As we have shown, the original cross-complaint stated a cause of action and was only defective in its allegations to meet the statute of limitations. The proposed amended complaint repeated the allegations of the original as to the cause of action and added allegations to meet the original complaint's inadequacy in avoiding the statute of limitations. These additional allegations are that ‘Neither defendant nor any agent thereof knew, received or was communicated knowledge of any of the facts and allegations contained in Paragraph XII * * * (the fraud allegations) until on or about June 17, 1963. Said knowledge was acquired in the manner described below.
‘In November of 1962, the Sacramento County Grand Jury commenced an investigation of the rates charged by the franchise * * * and of the method of establishing said rates.
‘In preparing to assist the Grand Jury in the conduct of said investigation, the Sacramento County District Attorney interviewed Joseph Arbini, who disclosed to said District Attorney the facts alleged in Paragraph XII, above. As a result of said disclosure, the Grand Jury investigation was broadened to include an inquiry into both the administration and operation of said franchise and the circumstances surrounding its procurement by Plaintiffs with reference to the allegations contained in Paragraph XII, above.
‘The Sacramento County District Attorney prepared for and investigated said unlawful conspiracy, combination, confederation and agreement in assisting the Grand Jury to investigate same during the month of December, 1962. The hearings of the Grand Jury commenced in January, 1963, and continued through the month of May, 1963. During the hearings of the Grand Jury several witnesses gave testimony, including Plaintiffs and various officers and employees of Defendant.’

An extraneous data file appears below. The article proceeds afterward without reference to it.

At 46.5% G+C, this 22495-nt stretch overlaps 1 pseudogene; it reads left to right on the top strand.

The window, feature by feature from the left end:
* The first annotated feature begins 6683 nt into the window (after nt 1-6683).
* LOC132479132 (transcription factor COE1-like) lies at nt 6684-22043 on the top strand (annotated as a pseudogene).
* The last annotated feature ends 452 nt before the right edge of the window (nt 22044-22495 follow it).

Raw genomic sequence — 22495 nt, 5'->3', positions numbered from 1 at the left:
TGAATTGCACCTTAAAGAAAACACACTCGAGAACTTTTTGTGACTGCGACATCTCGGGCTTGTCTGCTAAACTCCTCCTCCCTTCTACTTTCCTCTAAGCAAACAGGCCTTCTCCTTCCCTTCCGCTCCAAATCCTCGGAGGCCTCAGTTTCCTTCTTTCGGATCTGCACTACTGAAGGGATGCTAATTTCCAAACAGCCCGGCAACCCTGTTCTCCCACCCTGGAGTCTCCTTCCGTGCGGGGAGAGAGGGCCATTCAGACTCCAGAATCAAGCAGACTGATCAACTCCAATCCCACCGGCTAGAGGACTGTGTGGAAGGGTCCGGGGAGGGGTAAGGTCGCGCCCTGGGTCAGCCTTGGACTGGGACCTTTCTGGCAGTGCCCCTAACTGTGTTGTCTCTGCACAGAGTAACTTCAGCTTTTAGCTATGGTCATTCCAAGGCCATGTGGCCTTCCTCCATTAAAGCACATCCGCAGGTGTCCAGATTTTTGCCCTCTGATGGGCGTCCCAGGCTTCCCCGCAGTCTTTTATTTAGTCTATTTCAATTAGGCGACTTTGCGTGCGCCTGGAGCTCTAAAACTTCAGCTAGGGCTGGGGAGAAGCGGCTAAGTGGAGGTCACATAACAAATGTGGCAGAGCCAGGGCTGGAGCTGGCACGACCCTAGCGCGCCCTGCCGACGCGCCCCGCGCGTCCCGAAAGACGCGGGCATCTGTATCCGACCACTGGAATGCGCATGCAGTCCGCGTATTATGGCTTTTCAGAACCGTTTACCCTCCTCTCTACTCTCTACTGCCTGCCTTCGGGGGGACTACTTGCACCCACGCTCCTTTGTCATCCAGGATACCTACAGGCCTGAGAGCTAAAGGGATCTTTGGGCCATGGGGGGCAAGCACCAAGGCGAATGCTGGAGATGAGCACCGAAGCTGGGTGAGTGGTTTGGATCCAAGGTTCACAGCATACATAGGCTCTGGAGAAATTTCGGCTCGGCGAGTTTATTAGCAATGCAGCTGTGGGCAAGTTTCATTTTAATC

The cross-complaint goes on to state that the knowledge gained by the district attorney and the grand jury in December 1962 was directed to the criminal aspects of the conduct under investigation, with a view towards imposition of criminal responsibility. No officer or employee of the county, other than the district attorney and his staff, acquired any knowledge of either the purpose or the facts of the investigation during the period the investigation was being conducted, as it was conducted in complete secrecy and no information concerning the matter was communicated to defendant, or any agent thereof, and none had knowledge thereof. All witnesses before the grand jury were admonished not to discuss or impart any information outside the jury room unless authorized by the grand jury or court, and that to do so might be the basis of charges of contempt of court. On June 17, 1963, indictments were issued by the grand jury charging plaintiffs with criminal responsibility for the acts charged in the cross-complaint. A public report was issued by the grand jury on June 21. Defendant and its agents first acquired knowledge of the facts as a result of the filing of the indictments or of said reports and at a date after June 17.
In the franchise there is a provision to the effect that the county may from time to time investigate and change the rates provided. Plaintiffs contend that as the alleged fraud was discovered in the course of a rate investigation the county had the means to make such investigation during the first three years, and that, therefore, the statute ran to bar this proceeding. That is a non sequitur. A county always has means to investigate the legality of any contract in which it has entered. However, there is no requirement that unless it is put on notice of a possibility of fraud, it must within three years investigate such possibility or be forever barred. The cross-complaint was filed April 13, 1966, within three years of the discovery by the county of the alleged fraud.
The allegations of the proposed amended cross-complaint are sufficient to prevent the application of the bar of section 338, subdivision 4, of the Code of Civil Procedure.